Ford Motor Co. may have to increase the number of cars it imports if quotas on Japanese autos are not extended past their scheduled expiration date of March 31, the auto maker's incoming chairman, Donald E. Petersen, said today.

Removing the quotas now would cause serious harm to the U. S. economy, Petersen said in an interview. "When I think of the tremendous debate going on over the federal budget deficit and our enormous trade deficit with Japan, it seems to me that we'd be shooting ourselves in the foot if we supported removing these restraints from the Japanese at this time," Petersen said.

Japanese auto makers who sell cars in the United States have been operating under so-called voluntary quotas since April 1, 1981. The current limit on shipment of Japanese passenger cars to this country is 1.85 million a year.

The Reagan administration has yet to give a clear signal on whether it will support or oppose extending the quotas. But Petersen, who succeeds Philip Caldwell as Ford's chairman on Feb. 1, said that the administration should fight any efforts by the Japanese to end the quotas or to raise them substantially.

"Many people don't recognize that there is going to be a meaningful increase in the total volume of Japanese products sold in America because of an increase in the number of cars that the Japanese are assembling here," Petersen said en route to a gala Hollywood introduction of the Ford Taurus and Mercury Sable.

Japanese auto makers Honda, Nissan and Toyota already are building cars and trucks in the United States, and Mazda and Isuzu also have announced plans to assemble vehicles here.

South Korean auto maker Hyundai announced this week that it will introduce its Pony subcompact car into the U.S. market this year. The addition of the Pony -- of which Hyundai expects to sell 100,000 annually -- will increase competition in the small-car segment of the domestic market and will force U.S. auto makers to seek further reductions in their production costs, auto industry analysts say.

In response to those market pressures, Ford may have to follow the lead of General Motors Corp. and increase the numbers of cars it imports, Petersen said.

"Our first objective obviously is to keep our plants operating fully here. We're doing everything we can think of to move in that direction," Petersen said.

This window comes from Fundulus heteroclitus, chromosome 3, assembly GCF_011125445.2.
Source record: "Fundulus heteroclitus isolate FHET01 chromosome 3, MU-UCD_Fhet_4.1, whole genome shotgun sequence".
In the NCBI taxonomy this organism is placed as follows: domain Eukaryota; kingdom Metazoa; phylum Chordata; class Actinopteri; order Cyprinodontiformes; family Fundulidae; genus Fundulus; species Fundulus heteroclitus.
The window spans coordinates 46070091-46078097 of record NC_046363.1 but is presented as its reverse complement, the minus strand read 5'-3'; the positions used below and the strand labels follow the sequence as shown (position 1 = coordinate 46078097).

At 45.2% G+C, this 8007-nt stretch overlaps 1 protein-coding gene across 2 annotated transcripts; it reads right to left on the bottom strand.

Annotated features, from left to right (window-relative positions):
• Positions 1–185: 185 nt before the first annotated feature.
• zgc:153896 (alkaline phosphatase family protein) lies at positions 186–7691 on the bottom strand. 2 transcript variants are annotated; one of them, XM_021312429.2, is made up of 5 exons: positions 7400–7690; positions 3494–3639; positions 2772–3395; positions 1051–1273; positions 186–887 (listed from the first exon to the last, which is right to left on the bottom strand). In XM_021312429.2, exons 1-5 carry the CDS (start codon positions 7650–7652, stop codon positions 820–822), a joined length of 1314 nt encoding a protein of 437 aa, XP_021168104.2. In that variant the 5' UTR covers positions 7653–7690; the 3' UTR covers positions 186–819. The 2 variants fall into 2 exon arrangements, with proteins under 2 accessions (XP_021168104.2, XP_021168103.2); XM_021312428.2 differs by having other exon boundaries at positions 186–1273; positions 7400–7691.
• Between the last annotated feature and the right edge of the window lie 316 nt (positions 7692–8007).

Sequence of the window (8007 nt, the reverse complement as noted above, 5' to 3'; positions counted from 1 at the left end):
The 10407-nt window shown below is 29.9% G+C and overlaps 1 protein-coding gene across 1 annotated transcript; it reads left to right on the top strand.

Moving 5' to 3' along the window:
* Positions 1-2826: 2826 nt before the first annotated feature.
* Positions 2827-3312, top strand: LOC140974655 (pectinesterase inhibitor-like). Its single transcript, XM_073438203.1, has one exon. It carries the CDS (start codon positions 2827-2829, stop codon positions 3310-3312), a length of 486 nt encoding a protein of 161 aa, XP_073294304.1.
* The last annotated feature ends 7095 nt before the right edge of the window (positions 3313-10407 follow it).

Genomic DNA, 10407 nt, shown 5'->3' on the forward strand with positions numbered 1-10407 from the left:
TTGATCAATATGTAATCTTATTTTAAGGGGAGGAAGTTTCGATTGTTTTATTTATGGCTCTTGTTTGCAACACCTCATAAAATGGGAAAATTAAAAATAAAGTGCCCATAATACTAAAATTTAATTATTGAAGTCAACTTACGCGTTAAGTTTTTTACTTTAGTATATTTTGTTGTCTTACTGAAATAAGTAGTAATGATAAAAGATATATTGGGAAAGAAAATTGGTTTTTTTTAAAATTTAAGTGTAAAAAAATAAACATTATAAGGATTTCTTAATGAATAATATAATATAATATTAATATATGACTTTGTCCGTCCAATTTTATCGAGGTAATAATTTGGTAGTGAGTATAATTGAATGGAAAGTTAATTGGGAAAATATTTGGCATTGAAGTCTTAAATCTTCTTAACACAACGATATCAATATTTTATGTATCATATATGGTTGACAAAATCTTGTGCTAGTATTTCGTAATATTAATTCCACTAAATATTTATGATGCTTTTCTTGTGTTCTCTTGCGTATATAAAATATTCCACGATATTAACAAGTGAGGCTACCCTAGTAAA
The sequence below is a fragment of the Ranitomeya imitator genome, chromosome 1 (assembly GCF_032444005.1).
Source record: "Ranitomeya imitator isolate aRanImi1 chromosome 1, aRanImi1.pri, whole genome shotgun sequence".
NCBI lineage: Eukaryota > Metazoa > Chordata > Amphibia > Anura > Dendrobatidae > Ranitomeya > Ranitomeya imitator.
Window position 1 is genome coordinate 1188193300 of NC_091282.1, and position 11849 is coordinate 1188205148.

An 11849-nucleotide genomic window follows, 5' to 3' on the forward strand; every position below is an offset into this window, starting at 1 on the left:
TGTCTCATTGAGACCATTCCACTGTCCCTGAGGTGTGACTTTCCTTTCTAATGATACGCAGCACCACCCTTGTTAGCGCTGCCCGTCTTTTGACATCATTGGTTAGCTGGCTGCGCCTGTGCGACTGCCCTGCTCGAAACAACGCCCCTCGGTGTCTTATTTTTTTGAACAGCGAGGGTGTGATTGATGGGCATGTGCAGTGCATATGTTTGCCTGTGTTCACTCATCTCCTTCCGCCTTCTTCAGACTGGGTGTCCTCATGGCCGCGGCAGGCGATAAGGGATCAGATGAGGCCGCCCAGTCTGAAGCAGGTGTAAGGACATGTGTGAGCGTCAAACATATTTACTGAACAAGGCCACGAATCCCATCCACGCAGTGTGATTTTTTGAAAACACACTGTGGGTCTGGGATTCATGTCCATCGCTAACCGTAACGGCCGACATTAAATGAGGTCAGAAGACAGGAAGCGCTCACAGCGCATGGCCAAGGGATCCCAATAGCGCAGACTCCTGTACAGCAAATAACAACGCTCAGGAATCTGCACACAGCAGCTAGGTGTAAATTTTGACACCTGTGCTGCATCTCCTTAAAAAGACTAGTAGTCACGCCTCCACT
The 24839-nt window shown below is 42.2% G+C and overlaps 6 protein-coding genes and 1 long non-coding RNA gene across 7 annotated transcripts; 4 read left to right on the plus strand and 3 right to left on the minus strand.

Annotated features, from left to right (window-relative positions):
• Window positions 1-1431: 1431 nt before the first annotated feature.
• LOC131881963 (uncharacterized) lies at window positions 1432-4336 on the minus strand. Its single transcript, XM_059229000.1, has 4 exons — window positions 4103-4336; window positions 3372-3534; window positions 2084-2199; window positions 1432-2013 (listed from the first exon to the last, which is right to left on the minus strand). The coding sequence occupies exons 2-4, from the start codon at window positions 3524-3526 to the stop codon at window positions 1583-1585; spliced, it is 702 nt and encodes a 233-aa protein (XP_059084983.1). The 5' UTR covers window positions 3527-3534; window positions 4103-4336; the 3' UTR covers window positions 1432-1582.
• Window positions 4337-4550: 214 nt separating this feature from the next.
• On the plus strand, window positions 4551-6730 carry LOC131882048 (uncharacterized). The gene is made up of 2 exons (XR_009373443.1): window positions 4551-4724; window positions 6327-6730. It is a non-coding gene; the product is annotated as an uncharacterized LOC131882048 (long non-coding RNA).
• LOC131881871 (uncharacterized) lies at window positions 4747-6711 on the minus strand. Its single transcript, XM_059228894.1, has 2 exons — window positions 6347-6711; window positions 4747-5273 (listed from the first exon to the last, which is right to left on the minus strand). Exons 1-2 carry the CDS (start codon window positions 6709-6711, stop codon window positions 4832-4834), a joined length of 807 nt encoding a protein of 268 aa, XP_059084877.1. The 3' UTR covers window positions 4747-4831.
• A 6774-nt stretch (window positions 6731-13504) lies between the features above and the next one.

"We have to keep ourselves fully competitive," he said, adding that the need to import "will become a serious concern to us if we begin to see a complete land-open approach to this market at a time when no one has done a thing yet to change the valuation of the dollar versus the yen."

U.S. auto makers already have a $1,000- to $2,000-a-unit production cost disadvantage in comparison with their Japanese competitiors. Petersen said at least $1,000 of that is attributable to exchange-rate differences between the dollar and the yen.

"There's nothing we can do about that," he said of the currency differences. "But we think that we've been demonstrating that we've been working very, very hard to solve the problems we can influence -- namely, the quality of our products and the efficiency of our operations."

Since 1980, Ford has cut $4.5 billion annually from its operating costs, "and we are building a much more desirable, better-quality car," Petersen said. But the new Ford chairman, who spent his last five years as president of the company, said he does not believe that Washington is paying enough attention to the efforts of domestic auto makers to improve their position.

"There's a very strong strain in this particular administration to listen to classical economists," Petersen said. "They talk about the parity of free trade, which, of course, doesn't exist anywhere in the world. That is a very serious problem we have in dealing with Washington at this time."

Petersen, who was largely responsible for bringing out Ford's successful new line of aerodynamically styled cars, said that he will use his tenure as chairman to establish the company as the quality leader in the international auto industry. Petersen is 58 and is expected to remain in office until his 65th birthday.

"I hope that, as I get close to the end of my time as chairman, Ford Motor Co. will be acknowledged as the best quality auto producer in the world, bar none," Petersen said.